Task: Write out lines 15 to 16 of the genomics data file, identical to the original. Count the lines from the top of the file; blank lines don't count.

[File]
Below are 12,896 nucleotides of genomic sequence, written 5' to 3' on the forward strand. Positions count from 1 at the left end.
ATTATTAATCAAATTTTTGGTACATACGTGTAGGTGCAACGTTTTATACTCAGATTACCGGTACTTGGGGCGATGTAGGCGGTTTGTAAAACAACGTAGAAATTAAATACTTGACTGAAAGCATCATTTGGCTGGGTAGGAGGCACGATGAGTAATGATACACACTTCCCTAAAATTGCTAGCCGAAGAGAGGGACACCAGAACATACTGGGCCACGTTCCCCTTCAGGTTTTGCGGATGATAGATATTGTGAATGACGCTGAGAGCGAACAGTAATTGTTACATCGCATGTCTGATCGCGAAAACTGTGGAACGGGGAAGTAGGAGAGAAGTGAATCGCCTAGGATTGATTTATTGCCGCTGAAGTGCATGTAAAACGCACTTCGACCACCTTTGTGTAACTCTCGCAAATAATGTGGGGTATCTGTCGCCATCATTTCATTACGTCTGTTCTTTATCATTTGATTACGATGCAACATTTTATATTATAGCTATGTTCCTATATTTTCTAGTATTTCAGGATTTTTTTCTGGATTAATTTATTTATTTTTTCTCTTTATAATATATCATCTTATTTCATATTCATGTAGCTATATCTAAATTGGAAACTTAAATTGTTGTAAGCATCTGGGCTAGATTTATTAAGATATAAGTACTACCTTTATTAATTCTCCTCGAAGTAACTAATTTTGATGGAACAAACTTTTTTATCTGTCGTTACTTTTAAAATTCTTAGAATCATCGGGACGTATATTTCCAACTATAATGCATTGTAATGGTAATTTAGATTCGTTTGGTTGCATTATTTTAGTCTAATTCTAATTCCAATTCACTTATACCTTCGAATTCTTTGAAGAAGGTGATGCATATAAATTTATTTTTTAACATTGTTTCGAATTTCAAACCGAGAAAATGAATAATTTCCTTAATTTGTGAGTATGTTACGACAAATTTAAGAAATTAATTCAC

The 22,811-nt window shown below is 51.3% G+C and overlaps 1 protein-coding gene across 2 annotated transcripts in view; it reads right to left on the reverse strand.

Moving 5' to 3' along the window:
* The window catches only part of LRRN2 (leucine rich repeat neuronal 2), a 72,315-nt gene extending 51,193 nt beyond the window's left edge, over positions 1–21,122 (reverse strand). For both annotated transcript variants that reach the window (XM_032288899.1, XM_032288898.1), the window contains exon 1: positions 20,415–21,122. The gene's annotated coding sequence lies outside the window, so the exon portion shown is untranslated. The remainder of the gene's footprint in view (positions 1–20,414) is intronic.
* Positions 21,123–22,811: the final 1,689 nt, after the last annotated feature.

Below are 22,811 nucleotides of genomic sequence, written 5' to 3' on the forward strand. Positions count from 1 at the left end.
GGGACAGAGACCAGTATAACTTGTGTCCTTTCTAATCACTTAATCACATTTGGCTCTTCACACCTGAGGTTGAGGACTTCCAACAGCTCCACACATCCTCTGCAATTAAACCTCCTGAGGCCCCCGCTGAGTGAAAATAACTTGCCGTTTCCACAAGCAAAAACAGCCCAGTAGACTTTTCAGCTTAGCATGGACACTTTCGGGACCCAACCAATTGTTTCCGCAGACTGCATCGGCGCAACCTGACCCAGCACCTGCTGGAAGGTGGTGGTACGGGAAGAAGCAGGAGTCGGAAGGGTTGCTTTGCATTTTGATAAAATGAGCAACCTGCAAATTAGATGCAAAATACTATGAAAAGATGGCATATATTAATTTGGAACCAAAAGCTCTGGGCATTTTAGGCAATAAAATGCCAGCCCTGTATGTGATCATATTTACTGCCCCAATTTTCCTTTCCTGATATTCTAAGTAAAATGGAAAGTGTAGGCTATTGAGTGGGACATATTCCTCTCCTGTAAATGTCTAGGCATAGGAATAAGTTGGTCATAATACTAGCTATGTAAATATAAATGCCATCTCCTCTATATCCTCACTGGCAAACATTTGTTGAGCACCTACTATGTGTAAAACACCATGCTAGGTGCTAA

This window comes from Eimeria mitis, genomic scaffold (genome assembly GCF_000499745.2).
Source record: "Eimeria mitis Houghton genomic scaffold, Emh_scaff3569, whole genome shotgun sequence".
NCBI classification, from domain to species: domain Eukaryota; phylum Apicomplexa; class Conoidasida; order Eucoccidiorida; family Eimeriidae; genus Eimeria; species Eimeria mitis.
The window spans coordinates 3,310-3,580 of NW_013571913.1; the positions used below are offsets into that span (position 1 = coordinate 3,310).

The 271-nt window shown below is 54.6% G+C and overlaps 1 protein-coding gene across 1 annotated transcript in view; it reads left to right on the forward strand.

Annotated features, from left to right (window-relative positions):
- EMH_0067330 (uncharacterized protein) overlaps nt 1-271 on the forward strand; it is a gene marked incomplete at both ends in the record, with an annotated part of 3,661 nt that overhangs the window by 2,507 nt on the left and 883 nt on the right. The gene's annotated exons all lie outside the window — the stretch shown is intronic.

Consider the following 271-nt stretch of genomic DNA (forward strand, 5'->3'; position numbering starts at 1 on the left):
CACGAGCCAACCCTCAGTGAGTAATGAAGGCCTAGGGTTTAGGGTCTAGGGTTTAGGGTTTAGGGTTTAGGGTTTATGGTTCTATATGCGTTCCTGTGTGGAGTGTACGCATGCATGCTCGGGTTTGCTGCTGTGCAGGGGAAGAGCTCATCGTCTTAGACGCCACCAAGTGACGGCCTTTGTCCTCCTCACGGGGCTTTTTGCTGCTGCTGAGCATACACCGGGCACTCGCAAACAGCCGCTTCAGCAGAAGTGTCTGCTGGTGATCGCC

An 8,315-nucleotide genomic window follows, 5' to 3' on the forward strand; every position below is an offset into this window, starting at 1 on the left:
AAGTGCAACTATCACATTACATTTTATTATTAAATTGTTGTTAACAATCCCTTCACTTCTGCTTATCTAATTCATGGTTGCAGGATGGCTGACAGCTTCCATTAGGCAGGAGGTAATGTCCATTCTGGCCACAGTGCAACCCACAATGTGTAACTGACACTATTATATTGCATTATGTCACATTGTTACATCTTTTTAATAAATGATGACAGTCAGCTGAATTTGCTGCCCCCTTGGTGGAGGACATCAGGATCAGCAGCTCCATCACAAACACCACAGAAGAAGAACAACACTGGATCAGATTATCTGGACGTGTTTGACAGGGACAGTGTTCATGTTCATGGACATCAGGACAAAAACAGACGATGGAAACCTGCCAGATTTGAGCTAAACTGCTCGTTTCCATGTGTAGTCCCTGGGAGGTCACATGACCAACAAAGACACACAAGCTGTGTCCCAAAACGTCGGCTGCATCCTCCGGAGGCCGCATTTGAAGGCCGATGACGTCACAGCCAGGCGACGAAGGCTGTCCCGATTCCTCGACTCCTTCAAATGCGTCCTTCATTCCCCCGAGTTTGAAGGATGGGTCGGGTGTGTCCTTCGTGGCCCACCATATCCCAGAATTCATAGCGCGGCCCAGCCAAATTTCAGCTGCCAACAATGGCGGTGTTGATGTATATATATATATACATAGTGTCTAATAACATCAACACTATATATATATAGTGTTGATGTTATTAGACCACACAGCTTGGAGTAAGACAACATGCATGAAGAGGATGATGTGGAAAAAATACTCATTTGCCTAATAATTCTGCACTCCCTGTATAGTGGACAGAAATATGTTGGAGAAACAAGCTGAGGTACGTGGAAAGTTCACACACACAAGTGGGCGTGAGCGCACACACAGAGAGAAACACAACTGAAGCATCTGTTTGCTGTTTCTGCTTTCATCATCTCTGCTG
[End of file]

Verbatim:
- EMH_0067330 (uncharacterized protein) overlaps nt 1-271 on the forward strand; it is a gene marked incomplete at both ends in the record, with an annotated part of 3,661 nt that overhangs the window by 2,507 nt on the left and 883 nt on the right. The gene's annotated exons all lie outside the window — the stretch shown is intronic.

Consider the following 271-nt stretch of genomic DNA (forward strand, 5'->3'; position numbering starts at 1 on the left):